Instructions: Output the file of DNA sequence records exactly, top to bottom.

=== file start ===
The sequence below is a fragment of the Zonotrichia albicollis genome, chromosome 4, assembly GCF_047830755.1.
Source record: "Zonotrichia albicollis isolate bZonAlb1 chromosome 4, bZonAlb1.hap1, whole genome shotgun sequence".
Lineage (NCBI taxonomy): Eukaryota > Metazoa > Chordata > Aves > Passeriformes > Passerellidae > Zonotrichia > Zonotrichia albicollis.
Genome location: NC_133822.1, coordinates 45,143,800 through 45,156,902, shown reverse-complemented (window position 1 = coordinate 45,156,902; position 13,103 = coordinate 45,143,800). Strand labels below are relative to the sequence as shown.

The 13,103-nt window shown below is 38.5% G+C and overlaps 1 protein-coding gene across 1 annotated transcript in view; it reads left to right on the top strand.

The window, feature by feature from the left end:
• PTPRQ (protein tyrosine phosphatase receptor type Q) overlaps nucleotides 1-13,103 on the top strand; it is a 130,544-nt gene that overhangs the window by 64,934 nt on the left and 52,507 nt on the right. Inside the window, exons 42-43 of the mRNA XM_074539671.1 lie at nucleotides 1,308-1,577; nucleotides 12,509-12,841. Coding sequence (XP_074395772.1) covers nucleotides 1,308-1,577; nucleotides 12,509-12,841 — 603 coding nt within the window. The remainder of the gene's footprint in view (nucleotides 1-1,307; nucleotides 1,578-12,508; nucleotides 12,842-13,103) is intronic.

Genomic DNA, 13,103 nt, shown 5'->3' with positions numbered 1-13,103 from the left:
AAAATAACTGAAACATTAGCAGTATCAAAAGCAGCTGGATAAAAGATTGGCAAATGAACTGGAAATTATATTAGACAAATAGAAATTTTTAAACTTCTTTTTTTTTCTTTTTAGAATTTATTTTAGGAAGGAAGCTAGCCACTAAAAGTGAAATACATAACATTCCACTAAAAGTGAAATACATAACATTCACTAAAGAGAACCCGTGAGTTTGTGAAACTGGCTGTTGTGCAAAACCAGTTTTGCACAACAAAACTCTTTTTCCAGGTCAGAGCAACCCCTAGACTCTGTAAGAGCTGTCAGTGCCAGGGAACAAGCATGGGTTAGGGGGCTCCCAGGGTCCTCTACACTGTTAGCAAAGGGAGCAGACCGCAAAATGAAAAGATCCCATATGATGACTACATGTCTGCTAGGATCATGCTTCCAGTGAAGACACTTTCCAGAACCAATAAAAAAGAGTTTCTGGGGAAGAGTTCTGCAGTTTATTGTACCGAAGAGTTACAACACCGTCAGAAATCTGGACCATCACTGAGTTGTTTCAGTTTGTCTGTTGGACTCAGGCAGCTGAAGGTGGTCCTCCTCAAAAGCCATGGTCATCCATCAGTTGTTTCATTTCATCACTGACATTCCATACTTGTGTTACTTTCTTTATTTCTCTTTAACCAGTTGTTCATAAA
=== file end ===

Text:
The sequence below is a fragment of the Zonotrichia albicollis genome, chromosome 4, assembly GCF_047830755.1.
Source record: "Zonotrichia albicollis isolate bZonAlb1 chromosome 4, bZonAlb1.hap1, whole genome shotgun sequence".
Lineage (NCBI taxonomy): Eukaryota > Metazoa > Chordata > Aves > Passeriformes > Passerellidae > Zonotrichia > Zonotrichia albicollis.
Genome location: NC_133822.1, coordinates 45,143,800 through 45,156,902, shown reverse-complemented (window position 1 = coordinate 45,156,902; position 13,103 = coordinate 45,143,800). Strand labels below are relative to the sequence as shown.

The 13,103-nt window shown below is 38.5% G+C and overlaps 1 protein-coding gene across 1 annotated transcript in view; it reads left to right on the top strand.

The window, feature by feature from the left end:
• PTPRQ (protein tyrosine phosphatase receptor type Q) overlaps nucleotides 1-13,103 on the top strand; it is a 130,544-nt gene that overhangs the window by 64,934 nt on the left and 52,507 nt on the right. Inside the window, exons 42-43 of the mRNA XM_074539671.1 lie at nucleotides 1,308-1,577; nucleotides 12,509-12,841. Coding sequence (XP_074395772.1) covers nucleotides 1,308-1,577; nucleotides 12,509-12,841 — 603 coding nt within the window. The remainder of the gene's footprint in view (nucleotides 1-1,307; nucleotides 1,578-12,508; nucleotides 12,842-13,103) is intronic.

Genomic DNA, 13,103 nt, shown 5'->3' with positions numbered 1-13,103 from the left:
AAAATAACTGAAACATTAGCAGTATCAAAAGCAGCTGGATAAAAGATTGGCAAATGAACTGGAAATTATATTAGACAAATAGAAATTTTTAAACTTCTTTTTTTTTCTTTTTAGAATTTATTTTAGGAAGGAAGCTAGCCACTAAAAGTGAAATACATAACATTCCACTAAAAGTGAAATACATAACATTCACTAAAGAGAACCCGTGAGTTTGTGAAACTGGCTGTTGTGCAAAACCAGTTTTGCACAACAAAACTCTTTTTCCAGGTCAGAGCAACCCCTAGACTCTGTAAGAGCTGTCAGTGCCAGGGAACAAGCATGGGTTAGGGGGCTCCCAGGGTCCTCTACACTGTTAGCAAAGGGAGCAGACCGCAAAATGAAAAGATCCCATATGATGACTACATGTCTGCTAGGATCATGCTTCCAGTGAAGACACTTTCCAGAACCAATAAAAAAGAGTTTCTGGGGAAGAGTTCTGCAGTTTATTGTACCGAAGAGTTACAACACCGTCAGAAATCTGGACCATCACTGAGTTGTTTCAGTTTGTCTGTTGGACTCAGGCAGCTGAAGGTGGTCCTCCTCAAAAGCCATGGTCATCCATCAGTTGTTTCATTTCATCACTGACATTCCATACTTGTGTTACTTTCTTTATTTCTCTTTAACCAGTTGTTCATAAA